This paper has two primary aims. The first is to provide an introductory discussion of hyperset theory and its usefulness for modeling complex systems. The second aim is to provide a hyperset analysis of several perspectives on autonomy: Robert Rosen’s metabolism-repair systems and his claim that living things are closed to efficient cause, Maturana and Varela’s autopoietic systems, and Kauffman’s cataytically closed systems. Consequences of the hyperset models for Rosen’s claim that autonomous systems have non-computable models are discussed.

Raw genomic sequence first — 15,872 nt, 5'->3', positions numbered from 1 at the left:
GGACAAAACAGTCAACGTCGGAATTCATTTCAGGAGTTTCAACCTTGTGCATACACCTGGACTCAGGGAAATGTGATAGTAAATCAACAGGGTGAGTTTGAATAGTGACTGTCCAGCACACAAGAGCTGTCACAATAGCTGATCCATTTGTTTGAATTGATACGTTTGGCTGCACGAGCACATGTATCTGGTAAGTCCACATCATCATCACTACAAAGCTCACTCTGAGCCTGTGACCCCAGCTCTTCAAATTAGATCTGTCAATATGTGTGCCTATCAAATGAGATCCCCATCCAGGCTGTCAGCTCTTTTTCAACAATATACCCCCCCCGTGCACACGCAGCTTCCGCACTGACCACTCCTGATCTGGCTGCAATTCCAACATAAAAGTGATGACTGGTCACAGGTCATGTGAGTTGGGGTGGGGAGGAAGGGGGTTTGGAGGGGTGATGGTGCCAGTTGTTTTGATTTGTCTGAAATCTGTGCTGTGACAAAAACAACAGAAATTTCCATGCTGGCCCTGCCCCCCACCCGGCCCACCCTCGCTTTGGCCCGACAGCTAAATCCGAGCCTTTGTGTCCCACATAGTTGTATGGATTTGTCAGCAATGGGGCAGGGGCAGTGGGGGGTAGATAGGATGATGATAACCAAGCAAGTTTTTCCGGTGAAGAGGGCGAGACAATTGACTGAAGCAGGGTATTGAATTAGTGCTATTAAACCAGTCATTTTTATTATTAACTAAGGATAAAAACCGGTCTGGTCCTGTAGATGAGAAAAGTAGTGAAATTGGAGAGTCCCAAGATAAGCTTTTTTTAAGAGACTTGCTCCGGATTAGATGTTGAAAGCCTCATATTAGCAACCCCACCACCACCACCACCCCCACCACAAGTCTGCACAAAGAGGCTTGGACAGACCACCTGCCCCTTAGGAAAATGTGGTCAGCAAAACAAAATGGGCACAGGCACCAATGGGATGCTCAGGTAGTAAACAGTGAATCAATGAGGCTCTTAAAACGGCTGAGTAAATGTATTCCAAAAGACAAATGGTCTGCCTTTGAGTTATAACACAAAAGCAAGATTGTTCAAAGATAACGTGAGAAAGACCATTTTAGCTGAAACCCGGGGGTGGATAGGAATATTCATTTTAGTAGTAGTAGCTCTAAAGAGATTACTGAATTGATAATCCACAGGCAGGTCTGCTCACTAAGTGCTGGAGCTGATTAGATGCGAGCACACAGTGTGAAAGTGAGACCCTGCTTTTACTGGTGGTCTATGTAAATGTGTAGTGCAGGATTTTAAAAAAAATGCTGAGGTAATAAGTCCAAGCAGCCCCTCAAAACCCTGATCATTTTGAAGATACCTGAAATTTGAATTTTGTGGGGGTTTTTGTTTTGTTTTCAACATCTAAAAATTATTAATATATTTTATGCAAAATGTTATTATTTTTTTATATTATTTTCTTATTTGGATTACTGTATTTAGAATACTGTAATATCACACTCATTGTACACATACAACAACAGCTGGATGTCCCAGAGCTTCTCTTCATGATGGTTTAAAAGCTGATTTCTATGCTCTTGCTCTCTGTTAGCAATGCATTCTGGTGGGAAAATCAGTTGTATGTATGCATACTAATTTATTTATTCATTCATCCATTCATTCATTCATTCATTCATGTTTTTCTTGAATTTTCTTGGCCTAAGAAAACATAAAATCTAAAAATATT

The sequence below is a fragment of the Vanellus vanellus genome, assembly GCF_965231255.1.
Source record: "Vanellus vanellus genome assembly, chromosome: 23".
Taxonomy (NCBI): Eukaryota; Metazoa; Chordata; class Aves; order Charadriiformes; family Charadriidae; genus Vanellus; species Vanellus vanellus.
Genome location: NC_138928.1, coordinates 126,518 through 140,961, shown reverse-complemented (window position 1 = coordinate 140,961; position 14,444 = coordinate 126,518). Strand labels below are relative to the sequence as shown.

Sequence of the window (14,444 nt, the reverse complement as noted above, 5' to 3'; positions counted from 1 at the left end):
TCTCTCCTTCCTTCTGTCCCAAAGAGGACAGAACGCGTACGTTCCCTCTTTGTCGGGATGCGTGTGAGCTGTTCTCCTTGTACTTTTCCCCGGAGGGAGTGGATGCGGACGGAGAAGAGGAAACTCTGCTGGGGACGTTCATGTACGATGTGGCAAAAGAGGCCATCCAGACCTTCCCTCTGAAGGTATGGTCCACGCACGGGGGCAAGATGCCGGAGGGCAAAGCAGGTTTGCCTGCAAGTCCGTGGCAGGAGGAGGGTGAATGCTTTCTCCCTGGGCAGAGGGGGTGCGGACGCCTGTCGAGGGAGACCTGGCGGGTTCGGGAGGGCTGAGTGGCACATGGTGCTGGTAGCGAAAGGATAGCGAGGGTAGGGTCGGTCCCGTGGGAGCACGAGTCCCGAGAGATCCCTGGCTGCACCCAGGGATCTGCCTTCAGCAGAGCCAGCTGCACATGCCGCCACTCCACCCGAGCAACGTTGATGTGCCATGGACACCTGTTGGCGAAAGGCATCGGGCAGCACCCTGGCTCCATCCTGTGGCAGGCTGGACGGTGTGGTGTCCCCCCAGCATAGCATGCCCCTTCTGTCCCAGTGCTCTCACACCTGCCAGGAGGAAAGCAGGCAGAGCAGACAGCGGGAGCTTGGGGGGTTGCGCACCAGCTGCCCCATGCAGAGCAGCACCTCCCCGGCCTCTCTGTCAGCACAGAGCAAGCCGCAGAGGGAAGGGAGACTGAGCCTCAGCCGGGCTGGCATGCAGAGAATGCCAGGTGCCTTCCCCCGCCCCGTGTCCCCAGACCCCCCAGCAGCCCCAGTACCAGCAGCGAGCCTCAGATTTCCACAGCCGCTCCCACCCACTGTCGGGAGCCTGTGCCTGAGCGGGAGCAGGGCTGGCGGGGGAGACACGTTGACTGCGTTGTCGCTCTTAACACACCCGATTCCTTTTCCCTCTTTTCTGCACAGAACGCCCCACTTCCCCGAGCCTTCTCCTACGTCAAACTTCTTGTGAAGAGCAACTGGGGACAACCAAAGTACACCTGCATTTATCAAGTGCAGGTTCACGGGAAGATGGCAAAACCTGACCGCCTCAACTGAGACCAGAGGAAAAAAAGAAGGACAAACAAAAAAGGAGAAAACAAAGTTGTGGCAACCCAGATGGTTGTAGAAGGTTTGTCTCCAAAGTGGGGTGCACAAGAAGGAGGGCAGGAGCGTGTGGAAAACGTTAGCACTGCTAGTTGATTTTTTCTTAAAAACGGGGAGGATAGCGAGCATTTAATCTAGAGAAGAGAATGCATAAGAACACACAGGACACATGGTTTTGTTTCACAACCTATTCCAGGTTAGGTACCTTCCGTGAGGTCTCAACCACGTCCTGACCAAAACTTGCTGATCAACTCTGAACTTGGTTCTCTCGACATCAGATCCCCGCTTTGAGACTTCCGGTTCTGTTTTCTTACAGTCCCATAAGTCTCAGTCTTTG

Synaptic communication, nonsynaptic diffusion neurotransmission and glial activity each update the morphology of the other two. These interactions lead to an endogenous structure of causal entailment. It has internal ambiguities rendering it incomputable. The entailed effects are bizarre. These include abduction of novelty in response to conflicting cues, a resolution of the seeming conflict between freewill and determinism, and anticipatory behavior. Such inherent ambiguity of the causal entailment structure does not preclude the implementation of brain-like activities artificially. Although an algorithm is incapable of neuromimetically reproducing self-referential character of the brain, there is a currently-feasible strategy for wiring a “human in the loop” to use the cognitive powers of anticipation and unconscious integration to provide dramatic improvement in the operation of large engineered systems.